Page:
South Korea’s regulatory authority, The Korea Fair Trade Commission (KFTC), has handed down a ruling and fine regarding Google’s actions with Android, saying that Google’s contract preventing heavier Android skins are an abuse of the company’s dominant market position.

As Reuters reports, the KTFC’s decision takes issue with Google’s “anti-fragmentation agreement,” AFA. This is a contract that Google has its Android partners such as Samsung and OnePlus sign to prevent those companies from modifying Android to a point where it would cause problems with apps and services. The AFA is necessary for these partners to access the Play Store and other Google services.

The KTFC has fined Google $177 million over the AFA, saying in a statement:

The Korea Fair Trade Commission’s decision is meaningful in a way that it provides an opportunity to restore future competitive pressure in the mobile OS and app market markets.

Google has stated that it intends to appeal the decision, citing to CNBC that the KTFC’s decision “ignores” the benefits that the AFA produces, arguing that the policy is needed to ensure Android apps work across Android phones and that it has, in turn, allowed companies such as the South Korea-based giant Samsung run successful smartphone businesses.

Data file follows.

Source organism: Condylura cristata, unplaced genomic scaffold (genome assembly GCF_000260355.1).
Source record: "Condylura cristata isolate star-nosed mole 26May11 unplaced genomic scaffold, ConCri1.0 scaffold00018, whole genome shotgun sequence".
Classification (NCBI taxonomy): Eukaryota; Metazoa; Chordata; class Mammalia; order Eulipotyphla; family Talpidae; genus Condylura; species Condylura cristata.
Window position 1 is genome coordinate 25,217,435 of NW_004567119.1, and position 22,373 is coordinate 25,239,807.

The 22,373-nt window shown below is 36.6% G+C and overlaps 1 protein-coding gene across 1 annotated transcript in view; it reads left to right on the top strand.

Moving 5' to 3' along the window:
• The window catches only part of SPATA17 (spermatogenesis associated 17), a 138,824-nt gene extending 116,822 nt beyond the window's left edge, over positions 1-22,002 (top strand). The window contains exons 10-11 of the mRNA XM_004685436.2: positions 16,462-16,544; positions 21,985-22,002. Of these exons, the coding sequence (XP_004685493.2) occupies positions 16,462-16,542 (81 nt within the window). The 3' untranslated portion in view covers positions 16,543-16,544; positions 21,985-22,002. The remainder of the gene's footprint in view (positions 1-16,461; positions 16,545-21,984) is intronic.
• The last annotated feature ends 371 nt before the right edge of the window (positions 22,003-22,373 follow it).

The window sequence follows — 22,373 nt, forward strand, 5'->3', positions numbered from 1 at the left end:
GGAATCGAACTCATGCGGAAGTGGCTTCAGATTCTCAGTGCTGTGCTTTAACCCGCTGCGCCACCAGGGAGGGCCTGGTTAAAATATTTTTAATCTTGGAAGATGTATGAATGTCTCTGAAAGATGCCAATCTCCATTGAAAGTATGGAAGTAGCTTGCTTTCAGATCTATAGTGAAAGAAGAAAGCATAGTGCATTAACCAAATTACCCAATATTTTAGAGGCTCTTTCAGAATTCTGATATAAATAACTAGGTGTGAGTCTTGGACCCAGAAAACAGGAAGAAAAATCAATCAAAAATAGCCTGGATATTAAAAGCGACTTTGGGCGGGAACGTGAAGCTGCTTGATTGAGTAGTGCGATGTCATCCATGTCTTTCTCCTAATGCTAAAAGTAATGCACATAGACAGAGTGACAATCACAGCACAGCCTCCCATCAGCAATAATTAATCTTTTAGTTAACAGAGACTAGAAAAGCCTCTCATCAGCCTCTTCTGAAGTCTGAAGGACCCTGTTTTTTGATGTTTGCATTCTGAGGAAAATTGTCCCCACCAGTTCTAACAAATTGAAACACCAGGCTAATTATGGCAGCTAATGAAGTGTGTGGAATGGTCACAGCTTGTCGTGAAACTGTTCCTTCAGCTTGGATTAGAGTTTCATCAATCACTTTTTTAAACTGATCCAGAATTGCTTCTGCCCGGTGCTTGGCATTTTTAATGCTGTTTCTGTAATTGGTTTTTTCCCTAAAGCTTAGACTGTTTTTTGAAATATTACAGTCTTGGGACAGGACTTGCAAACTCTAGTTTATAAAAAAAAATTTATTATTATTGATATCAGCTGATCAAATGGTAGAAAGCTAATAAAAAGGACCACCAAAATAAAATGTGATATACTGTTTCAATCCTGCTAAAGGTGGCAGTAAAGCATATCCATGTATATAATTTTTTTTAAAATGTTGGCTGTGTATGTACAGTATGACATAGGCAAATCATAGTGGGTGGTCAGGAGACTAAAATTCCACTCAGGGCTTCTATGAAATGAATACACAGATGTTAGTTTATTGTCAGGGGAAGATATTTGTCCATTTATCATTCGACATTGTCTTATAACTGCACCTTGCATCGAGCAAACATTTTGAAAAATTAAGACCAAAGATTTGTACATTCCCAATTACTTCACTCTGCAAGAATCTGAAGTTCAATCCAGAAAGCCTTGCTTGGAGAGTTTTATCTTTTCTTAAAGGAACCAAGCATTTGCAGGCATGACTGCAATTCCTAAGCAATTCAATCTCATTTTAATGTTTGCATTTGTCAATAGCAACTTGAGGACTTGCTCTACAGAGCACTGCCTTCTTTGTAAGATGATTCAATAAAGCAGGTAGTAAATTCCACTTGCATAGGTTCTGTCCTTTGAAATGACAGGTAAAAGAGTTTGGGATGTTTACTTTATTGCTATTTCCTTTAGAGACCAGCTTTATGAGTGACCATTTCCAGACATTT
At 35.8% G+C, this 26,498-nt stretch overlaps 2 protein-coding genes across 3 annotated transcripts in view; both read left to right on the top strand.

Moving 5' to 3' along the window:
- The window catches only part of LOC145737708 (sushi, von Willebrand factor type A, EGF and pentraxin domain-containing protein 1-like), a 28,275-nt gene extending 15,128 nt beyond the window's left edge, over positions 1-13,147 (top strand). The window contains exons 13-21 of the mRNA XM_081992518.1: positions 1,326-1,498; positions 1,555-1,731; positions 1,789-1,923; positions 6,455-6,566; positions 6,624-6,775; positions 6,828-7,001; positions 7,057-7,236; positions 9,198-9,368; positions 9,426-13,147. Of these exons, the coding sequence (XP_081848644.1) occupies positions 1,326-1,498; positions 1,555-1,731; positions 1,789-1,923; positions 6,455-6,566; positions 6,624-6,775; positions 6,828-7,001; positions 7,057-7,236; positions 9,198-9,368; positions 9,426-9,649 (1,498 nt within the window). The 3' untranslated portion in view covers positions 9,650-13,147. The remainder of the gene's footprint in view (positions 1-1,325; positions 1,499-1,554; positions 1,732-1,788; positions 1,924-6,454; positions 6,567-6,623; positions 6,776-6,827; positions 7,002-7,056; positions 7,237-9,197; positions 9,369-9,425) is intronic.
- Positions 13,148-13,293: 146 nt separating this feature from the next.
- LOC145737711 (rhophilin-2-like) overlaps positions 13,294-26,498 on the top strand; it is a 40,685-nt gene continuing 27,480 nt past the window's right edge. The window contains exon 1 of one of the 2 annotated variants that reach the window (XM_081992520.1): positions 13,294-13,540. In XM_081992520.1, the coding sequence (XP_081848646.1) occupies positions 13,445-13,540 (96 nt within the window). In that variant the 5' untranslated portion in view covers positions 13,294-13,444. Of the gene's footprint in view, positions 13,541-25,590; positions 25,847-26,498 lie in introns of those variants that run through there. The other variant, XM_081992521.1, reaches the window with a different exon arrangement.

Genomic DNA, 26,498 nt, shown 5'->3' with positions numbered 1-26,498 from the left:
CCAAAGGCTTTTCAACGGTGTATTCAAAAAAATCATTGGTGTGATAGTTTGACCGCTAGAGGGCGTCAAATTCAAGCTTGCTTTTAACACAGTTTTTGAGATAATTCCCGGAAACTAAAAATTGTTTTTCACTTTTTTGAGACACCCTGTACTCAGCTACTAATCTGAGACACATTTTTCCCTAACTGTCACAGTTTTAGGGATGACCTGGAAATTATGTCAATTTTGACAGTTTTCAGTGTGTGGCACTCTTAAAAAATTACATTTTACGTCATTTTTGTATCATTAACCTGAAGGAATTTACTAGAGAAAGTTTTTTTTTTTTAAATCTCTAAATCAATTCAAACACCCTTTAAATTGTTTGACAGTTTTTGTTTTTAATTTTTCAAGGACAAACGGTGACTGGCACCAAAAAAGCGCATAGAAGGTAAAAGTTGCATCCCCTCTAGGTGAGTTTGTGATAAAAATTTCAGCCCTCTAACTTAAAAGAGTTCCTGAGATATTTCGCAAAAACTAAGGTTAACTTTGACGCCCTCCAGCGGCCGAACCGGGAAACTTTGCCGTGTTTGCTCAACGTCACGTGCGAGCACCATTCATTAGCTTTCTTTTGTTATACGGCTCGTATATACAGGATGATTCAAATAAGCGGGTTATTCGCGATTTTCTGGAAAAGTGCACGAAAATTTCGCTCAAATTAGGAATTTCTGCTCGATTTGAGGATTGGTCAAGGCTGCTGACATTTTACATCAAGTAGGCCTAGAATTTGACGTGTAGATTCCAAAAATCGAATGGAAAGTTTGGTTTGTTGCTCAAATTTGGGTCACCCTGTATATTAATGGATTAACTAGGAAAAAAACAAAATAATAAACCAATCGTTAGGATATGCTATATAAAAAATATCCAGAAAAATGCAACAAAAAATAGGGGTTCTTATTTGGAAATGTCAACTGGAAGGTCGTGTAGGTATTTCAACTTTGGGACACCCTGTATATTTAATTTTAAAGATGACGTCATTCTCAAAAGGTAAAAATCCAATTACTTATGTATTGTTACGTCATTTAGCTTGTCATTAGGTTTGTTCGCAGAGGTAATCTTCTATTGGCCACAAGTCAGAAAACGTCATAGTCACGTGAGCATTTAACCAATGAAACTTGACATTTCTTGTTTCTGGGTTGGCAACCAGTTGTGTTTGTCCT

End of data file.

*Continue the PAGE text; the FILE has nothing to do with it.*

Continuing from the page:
In the ruling, South Korea’s regulatory agency noted one major example of these rules affecting an Android OEM. Samsung was that example, with Google’s policy apparently having been the inspiration for the company’s smartwatch lineup adopting Tizen instead of Android. Google’s open-source OS was installed on the original Galaxy Gear back in 2013, but the next year Samsung switched to Tizen. Behind the scenes, the reason for the switch was apparently at least in part due to Google considering the skin used on the Galaxy Gear being a violation of the AFA contract.

Just last month, Samsung officially released new smartwatches that have switched back to an Android base with a fairly heavy skin.

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